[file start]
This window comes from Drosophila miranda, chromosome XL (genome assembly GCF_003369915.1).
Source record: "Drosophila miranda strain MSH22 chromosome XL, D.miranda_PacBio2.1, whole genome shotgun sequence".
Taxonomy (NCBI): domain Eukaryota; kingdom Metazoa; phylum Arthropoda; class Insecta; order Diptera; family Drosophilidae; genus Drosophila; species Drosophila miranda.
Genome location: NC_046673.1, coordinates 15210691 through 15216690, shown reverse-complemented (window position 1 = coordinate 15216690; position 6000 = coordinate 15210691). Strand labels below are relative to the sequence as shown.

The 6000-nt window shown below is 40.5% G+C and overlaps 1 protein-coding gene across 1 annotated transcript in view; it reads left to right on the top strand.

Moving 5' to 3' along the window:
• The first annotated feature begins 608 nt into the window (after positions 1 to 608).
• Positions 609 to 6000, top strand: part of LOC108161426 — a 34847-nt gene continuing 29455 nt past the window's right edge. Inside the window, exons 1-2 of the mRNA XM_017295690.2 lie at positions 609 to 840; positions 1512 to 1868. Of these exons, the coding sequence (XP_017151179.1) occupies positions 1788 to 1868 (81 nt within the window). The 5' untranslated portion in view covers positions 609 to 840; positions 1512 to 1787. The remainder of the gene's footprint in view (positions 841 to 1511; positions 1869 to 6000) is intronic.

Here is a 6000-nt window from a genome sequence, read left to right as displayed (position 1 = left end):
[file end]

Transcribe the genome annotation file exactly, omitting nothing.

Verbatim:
This window comes from Drosophila miranda, chromosome XL (genome assembly GCF_003369915.1).
Source record: "Drosophila miranda strain MSH22 chromosome XL, D.miranda_PacBio2.1, whole genome shotgun sequence".
Taxonomy (NCBI): domain Eukaryota; kingdom Metazoa; phylum Arthropoda; class Insecta; order Diptera; family Drosophilidae; genus Drosophila; species Drosophila miranda.
Genome location: NC_046673.1, coordinates 15210691 through 15216690, shown reverse-complemented (window position 1 = coordinate 15216690; position 6000 = coordinate 15210691). Strand labels below are relative to the sequence as shown.

The 6000-nt window shown below is 40.5% G+C and overlaps 1 protein-coding gene across 1 annotated transcript in view; it reads left to right on the top strand.

Moving 5' to 3' along the window:
• The first annotated feature begins 608 nt into the window (after positions 1 to 608).
• Positions 609 to 6000, top strand: part of LOC108161426 — a 34847-nt gene continuing 29455 nt past the window's right edge. Inside the window, exons 1-2 of the mRNA XM_017295690.2 lie at positions 609 to 840; positions 1512 to 1868. Of these exons, the coding sequence (XP_017151179.1) occupies positions 1788 to 1868 (81 nt within the window). The 5' untranslated portion in view covers positions 609 to 840; positions 1512 to 1787. The remainder of the gene's footprint in view (positions 841 to 1511; positions 1869 to 6000) is intronic.

Here is a 6000-nt window from a genome sequence, read left to right as displayed (position 1 = left end):